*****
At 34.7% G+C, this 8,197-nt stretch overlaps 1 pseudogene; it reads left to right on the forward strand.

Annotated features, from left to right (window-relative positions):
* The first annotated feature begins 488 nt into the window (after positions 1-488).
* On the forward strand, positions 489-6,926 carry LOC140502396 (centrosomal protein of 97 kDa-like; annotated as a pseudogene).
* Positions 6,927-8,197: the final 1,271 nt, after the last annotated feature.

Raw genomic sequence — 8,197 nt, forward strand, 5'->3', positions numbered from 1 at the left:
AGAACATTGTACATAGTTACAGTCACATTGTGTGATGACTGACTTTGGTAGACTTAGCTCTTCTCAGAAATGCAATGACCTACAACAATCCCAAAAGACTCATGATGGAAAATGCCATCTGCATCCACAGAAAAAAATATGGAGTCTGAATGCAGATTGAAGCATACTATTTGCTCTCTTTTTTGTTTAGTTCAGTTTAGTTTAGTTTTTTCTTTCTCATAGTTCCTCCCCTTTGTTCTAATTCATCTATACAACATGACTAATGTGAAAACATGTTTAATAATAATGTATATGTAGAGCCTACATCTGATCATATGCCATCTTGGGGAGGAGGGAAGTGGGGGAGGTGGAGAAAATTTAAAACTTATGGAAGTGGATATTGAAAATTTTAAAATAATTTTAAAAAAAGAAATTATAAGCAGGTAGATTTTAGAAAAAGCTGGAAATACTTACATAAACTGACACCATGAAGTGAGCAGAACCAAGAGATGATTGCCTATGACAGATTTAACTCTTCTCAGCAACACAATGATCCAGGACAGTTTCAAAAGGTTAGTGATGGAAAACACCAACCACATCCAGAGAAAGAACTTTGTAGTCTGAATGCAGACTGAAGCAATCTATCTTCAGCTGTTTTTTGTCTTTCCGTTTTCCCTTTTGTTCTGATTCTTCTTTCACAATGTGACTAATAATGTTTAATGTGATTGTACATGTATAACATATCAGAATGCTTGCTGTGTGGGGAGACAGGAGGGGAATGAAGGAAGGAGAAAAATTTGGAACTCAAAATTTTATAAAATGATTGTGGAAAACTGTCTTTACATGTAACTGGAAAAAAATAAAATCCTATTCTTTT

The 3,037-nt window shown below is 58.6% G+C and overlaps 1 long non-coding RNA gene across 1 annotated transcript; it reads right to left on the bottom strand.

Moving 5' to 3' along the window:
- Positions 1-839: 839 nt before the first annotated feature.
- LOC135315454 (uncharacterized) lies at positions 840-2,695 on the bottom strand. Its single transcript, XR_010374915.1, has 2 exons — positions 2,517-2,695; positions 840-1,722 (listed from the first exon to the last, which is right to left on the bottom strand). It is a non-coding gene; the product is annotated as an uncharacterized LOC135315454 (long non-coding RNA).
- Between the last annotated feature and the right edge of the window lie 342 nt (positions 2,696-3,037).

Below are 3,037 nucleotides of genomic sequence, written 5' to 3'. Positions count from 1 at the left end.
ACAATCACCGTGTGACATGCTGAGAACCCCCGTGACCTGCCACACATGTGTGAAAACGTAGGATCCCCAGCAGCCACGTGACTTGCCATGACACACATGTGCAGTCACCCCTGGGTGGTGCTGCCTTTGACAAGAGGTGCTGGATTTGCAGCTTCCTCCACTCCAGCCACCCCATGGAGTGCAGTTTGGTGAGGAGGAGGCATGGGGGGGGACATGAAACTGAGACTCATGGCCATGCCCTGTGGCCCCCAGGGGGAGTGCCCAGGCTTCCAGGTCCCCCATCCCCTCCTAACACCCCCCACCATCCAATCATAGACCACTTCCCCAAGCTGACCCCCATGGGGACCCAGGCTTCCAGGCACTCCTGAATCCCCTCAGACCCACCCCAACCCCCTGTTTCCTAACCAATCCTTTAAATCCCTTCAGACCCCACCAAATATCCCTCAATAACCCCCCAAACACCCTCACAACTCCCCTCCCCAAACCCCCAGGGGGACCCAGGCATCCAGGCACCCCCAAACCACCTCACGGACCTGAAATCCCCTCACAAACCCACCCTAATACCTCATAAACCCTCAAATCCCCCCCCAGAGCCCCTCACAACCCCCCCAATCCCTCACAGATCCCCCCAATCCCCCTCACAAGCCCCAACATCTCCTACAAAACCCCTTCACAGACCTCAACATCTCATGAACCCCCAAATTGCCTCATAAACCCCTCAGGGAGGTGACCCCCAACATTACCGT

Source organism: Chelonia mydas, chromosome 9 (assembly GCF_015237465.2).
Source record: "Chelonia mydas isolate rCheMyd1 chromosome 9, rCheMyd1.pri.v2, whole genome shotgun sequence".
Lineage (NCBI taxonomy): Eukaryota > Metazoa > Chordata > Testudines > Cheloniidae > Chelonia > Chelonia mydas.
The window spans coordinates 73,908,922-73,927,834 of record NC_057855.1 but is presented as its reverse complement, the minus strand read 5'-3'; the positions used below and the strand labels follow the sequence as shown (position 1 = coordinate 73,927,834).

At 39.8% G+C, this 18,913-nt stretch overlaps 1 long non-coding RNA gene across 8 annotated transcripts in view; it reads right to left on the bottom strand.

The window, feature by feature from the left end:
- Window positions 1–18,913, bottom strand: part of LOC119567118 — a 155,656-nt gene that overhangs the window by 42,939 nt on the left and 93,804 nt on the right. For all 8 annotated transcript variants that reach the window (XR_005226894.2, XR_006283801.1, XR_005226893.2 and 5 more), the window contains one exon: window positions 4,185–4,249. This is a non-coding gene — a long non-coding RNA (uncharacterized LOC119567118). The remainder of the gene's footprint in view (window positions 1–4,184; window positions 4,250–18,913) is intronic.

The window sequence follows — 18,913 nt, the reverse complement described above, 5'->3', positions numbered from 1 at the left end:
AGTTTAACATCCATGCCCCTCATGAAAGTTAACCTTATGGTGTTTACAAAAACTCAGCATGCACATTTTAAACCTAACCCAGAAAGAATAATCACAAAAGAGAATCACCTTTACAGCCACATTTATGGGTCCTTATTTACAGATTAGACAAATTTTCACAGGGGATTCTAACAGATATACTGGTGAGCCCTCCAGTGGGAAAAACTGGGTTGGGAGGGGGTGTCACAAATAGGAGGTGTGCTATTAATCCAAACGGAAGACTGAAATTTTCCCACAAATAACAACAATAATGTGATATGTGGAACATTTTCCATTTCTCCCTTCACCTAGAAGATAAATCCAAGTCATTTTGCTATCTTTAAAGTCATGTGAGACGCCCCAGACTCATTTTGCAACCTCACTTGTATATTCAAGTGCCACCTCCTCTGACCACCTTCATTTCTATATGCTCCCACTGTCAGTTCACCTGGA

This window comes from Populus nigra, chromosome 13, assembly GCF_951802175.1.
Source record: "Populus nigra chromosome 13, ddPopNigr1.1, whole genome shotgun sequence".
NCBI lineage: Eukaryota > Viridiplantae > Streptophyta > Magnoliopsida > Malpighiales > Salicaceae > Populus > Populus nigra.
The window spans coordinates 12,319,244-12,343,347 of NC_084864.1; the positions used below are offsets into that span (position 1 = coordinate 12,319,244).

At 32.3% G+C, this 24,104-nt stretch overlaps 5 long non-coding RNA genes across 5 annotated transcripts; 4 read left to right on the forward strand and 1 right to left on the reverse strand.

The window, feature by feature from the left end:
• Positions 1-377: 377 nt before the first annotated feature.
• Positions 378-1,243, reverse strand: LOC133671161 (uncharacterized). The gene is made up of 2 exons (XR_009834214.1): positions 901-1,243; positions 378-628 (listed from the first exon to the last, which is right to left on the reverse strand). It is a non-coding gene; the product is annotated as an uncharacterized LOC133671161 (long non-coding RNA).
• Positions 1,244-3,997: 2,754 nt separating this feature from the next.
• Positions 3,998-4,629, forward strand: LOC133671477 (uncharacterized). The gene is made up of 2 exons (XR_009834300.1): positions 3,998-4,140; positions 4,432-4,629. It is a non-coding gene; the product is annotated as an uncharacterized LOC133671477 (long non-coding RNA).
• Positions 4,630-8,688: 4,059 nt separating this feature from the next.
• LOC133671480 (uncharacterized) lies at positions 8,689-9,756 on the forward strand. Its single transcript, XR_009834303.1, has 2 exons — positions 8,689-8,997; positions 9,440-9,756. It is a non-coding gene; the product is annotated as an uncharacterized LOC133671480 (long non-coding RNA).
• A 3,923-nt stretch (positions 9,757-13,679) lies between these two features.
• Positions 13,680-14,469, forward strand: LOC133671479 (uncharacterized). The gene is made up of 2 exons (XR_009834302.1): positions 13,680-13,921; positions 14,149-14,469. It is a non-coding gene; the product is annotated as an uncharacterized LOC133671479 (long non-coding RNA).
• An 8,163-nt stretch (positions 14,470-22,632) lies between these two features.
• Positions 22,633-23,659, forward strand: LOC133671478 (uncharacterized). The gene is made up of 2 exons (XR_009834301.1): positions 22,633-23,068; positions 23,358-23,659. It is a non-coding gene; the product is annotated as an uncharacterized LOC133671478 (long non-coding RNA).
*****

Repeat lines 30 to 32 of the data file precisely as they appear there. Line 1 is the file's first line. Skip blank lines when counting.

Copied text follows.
• Positions 1-377: 377 nt before the first annotated feature.
• Positions 378-1,243, reverse strand: LOC133671161 (uncharacterized). The gene is made up of 2 exons (XR_009834214.1): positions 901-1,243; positions 378-628 (listed from the first exon to the last, which is right to left on the reverse strand). It is a non-coding gene; the product is annotated as an uncharacterized LOC133671161 (long non-coding RNA).
• Positions 1,244-3,997: 2,754 nt separating this feature from the next.